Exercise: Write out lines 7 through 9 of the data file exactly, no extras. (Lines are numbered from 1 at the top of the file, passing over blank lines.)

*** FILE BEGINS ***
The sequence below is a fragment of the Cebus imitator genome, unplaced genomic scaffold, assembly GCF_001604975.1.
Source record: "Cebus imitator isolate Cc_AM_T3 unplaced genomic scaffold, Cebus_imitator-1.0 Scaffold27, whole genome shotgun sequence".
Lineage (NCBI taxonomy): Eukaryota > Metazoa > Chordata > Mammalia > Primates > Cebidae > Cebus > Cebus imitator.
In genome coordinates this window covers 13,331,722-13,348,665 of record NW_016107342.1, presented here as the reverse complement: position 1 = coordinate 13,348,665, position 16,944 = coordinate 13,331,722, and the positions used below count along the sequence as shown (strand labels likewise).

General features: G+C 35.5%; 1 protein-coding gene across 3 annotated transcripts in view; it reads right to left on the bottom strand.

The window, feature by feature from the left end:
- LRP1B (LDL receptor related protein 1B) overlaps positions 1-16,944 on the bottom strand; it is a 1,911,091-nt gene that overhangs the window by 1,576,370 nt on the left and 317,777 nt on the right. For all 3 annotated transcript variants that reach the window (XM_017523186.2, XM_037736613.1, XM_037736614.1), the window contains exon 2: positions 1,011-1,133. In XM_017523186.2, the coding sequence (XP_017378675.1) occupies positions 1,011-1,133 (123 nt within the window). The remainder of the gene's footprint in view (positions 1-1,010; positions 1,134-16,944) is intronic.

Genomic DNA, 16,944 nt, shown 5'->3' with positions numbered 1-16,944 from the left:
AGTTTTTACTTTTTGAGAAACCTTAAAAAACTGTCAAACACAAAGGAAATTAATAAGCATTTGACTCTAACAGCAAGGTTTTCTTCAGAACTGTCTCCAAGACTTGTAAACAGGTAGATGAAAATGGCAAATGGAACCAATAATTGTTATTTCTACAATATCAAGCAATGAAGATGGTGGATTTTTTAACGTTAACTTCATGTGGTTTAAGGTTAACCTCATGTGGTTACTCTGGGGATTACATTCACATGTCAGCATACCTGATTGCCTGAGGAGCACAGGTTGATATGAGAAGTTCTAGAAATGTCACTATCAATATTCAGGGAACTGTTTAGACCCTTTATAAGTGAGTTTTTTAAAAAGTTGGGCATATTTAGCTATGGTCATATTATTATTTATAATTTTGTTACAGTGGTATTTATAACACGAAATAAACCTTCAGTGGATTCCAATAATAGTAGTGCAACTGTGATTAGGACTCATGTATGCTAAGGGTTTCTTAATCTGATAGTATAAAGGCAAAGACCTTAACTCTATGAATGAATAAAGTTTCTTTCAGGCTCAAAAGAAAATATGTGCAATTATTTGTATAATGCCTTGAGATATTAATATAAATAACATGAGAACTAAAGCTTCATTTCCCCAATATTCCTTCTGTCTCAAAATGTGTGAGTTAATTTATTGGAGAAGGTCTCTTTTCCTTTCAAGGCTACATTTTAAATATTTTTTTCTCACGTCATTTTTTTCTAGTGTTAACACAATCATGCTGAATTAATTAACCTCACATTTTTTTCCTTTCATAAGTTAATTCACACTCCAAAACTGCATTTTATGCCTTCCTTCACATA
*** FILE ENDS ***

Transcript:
- LRP1B (LDL receptor related protein 1B) overlaps positions 1-16,944 on the bottom strand; it is a 1,911,091-nt gene that overhangs the window by 1,576,370 nt on the left and 317,777 nt on the right. For all 3 annotated transcript variants that reach the window (XM_017523186.2, XM_037736613.1, XM_037736614.1), the window contains exon 2: positions 1,011-1,133. In XM_017523186.2, the coding sequence (XP_017378675.1) occupies positions 1,011-1,133 (123 nt within the window). The remainder of the gene's footprint in view (positions 1-1,010; positions 1,134-16,944) is intronic.

Genomic DNA, 16,944 nt, shown 5'->3' with positions numbered 1-16,944 from the left:
AGTTTTTACTTTTTGAGAAACCTTAAAAAACTGTCAAACACAAAGGAAATTAATAAGCATTTGACTCTAACAGCAAGGTTTTCTTCAGAACTGTCTCCAAGACTTGTAAACAGGTAGATGAAAATGGCAAATGGAACCAATAATTGTTATTTCTACAATATCAAGCAATGAAGATGGTGGATTTTTTAACGTTAACTTCATGTGGTTTAAGGTTAACCTCATGTGGTTACTCTGGGGATTACATTCACATGTCAGCATACCTGATTGCCTGAGGAGCACAGGTTGATATGAGAAGTTCTAGAAATGTCACTATCAATATTCAGGGAACTGTTTAGACCCTTTATAAGTGAGTTTTTTAAAAAGTTGGGCATATTTAGCTATGGTCATATTATTATTTATAATTTTGTTACAGTGGTATTTATAACACGAAATAAACCTTCAGTGGATTCCAATAATAGTAGTGCAACTGTGATTAGGACTCATGTATGCTAAGGGTTTCTTAATCTGATAGTATAAAGGCAAAGACCTTAACTCTATGAATGAATAAAGTTTCTTTCAGGCTCAAAAGAAAATATGTGCAATTATTTGTATAATGCCTTGAGATATTAATATAAATAACATGAGAACTAAAGCTTCATTTCCCCAATATTCCTTCTGTCTCAAAATGTGTGAGTTAATTTATTGGAGAAGGTCTCTTTTCCTTTCAAGGCTACATTTTAAATATTTTTTTCTCACGTCATTTTTTTCTAGTGTTAACACAATCATGCTGAATTAATTAACCTCACATTTTTTTCCTTTCATAAGTTAATTCACACTCCAAAACTGCATTTTATGCCTTCCTTCACATA